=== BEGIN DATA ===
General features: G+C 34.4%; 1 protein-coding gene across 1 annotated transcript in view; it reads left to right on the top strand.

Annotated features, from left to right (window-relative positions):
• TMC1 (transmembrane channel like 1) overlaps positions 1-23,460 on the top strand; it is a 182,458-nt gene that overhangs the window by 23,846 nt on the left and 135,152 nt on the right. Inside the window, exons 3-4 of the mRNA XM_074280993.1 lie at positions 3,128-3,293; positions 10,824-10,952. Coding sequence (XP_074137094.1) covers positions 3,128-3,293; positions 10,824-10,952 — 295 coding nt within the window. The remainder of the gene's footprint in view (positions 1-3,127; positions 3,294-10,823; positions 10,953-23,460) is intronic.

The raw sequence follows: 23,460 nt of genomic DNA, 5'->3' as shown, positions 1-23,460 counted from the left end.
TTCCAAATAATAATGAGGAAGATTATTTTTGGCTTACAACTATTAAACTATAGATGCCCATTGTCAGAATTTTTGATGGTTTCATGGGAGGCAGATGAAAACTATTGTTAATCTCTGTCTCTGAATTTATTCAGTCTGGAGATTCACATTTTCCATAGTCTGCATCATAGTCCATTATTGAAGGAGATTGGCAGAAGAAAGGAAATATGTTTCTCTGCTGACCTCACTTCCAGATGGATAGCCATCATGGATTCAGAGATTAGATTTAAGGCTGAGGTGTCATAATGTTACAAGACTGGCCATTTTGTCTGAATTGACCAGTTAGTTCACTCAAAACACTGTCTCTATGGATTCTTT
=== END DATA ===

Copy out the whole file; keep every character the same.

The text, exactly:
General features: G+C 34.4%; 1 protein-coding gene across 1 annotated transcript in view; it reads left to right on the top strand.

Annotated features, from left to right (window-relative positions):
• TMC1 (transmembrane channel like 1) overlaps positions 1-23,460 on the top strand; it is a 182,458-nt gene that overhangs the window by 23,846 nt on the left and 135,152 nt on the right. Inside the window, exons 3-4 of the mRNA XM_074280993.1 lie at positions 3,128-3,293; positions 10,824-10,952. Coding sequence (XP_074137094.1) covers positions 3,128-3,293; positions 10,824-10,952 — 295 coding nt within the window. The remainder of the gene's footprint in view (positions 1-3,127; positions 3,294-10,823; positions 10,953-23,460) is intronic.

The raw sequence follows: 23,460 nt of genomic DNA, 5'->3' as shown, positions 1-23,460 counted from the left end.
TTCCAAATAATAATGAGGAAGATTATTTTTGGCTTACAACTATTAAACTATAGATGCCCATTGTCAGAATTTTTGATGGTTTCATGGGAGGCAGATGAAAACTATTGTTAATCTCTGTCTCTGAATTTATTCAGTCTGGAGATTCACATTTTCCATAGTCTGCATCATAGTCCATTATTGAAGGAGATTGGCAGAAGAAAGGAAATATGTTTCTCTGCTGACCTCACTTCCAGATGGATAGCCATCATGGATTCAGAGATTAGATTTAAGGCTGAGGTGTCATAATGTTACAAGACTGGCCATTTTGTCTGAATTGACCAGTTAGTTCACTCAAAACACTGTCTCTATGGATTCTTT